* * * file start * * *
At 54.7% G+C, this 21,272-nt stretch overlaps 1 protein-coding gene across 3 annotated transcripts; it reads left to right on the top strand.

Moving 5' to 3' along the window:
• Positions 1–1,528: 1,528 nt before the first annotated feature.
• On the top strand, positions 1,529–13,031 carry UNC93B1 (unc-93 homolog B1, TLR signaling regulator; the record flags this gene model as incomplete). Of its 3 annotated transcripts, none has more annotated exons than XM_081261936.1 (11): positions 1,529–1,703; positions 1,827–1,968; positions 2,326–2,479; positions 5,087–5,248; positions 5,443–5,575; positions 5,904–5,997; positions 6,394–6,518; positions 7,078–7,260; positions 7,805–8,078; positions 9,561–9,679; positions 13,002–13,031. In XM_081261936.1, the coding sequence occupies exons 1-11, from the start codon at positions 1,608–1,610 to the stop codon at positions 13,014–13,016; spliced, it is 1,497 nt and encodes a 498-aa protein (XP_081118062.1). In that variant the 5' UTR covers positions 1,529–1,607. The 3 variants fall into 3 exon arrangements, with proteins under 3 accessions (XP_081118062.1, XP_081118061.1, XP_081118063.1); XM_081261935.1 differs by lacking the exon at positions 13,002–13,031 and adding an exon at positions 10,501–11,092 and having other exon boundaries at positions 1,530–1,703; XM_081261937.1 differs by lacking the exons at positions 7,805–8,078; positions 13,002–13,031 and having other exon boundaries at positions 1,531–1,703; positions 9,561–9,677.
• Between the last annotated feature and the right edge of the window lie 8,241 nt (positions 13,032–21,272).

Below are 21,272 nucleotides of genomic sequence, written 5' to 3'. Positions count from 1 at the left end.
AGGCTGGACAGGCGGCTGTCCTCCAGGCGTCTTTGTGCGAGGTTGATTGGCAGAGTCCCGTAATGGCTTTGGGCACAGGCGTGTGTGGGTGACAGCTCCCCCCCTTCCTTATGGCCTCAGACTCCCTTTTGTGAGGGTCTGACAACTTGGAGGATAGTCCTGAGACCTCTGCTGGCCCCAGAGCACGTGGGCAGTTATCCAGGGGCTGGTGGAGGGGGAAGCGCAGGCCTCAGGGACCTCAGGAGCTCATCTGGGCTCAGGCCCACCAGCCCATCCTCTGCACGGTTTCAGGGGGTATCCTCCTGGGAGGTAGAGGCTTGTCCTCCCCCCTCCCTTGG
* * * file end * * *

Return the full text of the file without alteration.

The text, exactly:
At 54.7% G+C, this 21,272-nt stretch overlaps 1 protein-coding gene across 3 annotated transcripts; it reads left to right on the top strand.

Moving 5' to 3' along the window:
• Positions 1–1,528: 1,528 nt before the first annotated feature.
• On the top strand, positions 1,529–13,031 carry UNC93B1 (unc-93 homolog B1, TLR signaling regulator; the record flags this gene model as incomplete). Of its 3 annotated transcripts, none has more annotated exons than XM_081261936.1 (11): positions 1,529–1,703; positions 1,827–1,968; positions 2,326–2,479; positions 5,087–5,248; positions 5,443–5,575; positions 5,904–5,997; positions 6,394–6,518; positions 7,078–7,260; positions 7,805–8,078; positions 9,561–9,679; positions 13,002–13,031. In XM_081261936.1, the coding sequence occupies exons 1-11, from the start codon at positions 1,608–1,610 to the stop codon at positions 13,014–13,016; spliced, it is 1,497 nt and encodes a 498-aa protein (XP_081118062.1). In that variant the 5' UTR covers positions 1,529–1,607. The 3 variants fall into 3 exon arrangements, with proteins under 3 accessions (XP_081118062.1, XP_081118061.1, XP_081118063.1); XM_081261935.1 differs by lacking the exon at positions 13,002–13,031 and adding an exon at positions 10,501–11,092 and having other exon boundaries at positions 1,530–1,703; XM_081261937.1 differs by lacking the exons at positions 7,805–8,078; positions 13,002–13,031 and having other exon boundaries at positions 1,531–1,703; positions 9,561–9,677.
• Between the last annotated feature and the right edge of the window lie 8,241 nt (positions 13,032–21,272).

Below are 21,272 nucleotides of genomic sequence, written 5' to 3'. Positions count from 1 at the left end.
AGGCTGGACAGGCGGCTGTCCTCCAGGCGTCTTTGTGCGAGGTTGATTGGCAGAGTCCCGTAATGGCTTTGGGCACAGGCGTGTGTGGGTGACAGCTCCCCCCCTTCCTTATGGCCTCAGACTCCCTTTTGTGAGGGTCTGACAACTTGGAGGATAGTCCTGAGACCTCTGCTGGCCCCAGAGCACGTGGGCAGTTATCCAGGGGCTGGTGGAGGGGGAAGCGCAGGCCTCAGGGACCTCAGGAGCTCATCTGGGCTCAGGCCCACCAGCCCATCCTCTGCACGGTTTCAGGGGGTATCCTCCTGGGAGGTAGAGGCTTGTCCTCCCCCCTCCCTTGG